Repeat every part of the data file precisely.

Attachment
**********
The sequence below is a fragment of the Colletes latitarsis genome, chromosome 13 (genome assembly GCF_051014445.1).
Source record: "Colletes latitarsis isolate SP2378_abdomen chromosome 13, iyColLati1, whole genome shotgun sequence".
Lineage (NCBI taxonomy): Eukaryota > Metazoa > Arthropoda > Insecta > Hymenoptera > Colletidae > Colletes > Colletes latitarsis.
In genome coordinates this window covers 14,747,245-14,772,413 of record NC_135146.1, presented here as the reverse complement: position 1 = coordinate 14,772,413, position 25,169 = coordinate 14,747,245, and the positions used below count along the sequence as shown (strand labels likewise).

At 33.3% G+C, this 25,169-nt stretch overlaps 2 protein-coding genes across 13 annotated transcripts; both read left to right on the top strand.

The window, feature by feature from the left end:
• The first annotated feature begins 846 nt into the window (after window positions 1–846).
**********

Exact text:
The sequence below is a fragment of the Colletes latitarsis genome, chromosome 13 (genome assembly GCF_051014445.1).
Source record: "Colletes latitarsis isolate SP2378_abdomen chromosome 13, iyColLati1, whole genome shotgun sequence".
Lineage (NCBI taxonomy): Eukaryota > Metazoa > Arthropoda > Insecta > Hymenoptera > Colletidae > Colletes > Colletes latitarsis.
In genome coordinates this window covers 14,747,245-14,772,413 of record NC_135146.1, presented here as the reverse complement: position 1 = coordinate 14,772,413, position 25,169 = coordinate 14,747,245, and the positions used below count along the sequence as shown (strand labels likewise).

At 33.3% G+C, this 25,169-nt stretch overlaps 2 protein-coding genes across 13 annotated transcripts; both read left to right on the top strand.

The window, feature by feature from the left end:
• The first annotated feature begins 846 nt into the window (after window positions 1–846).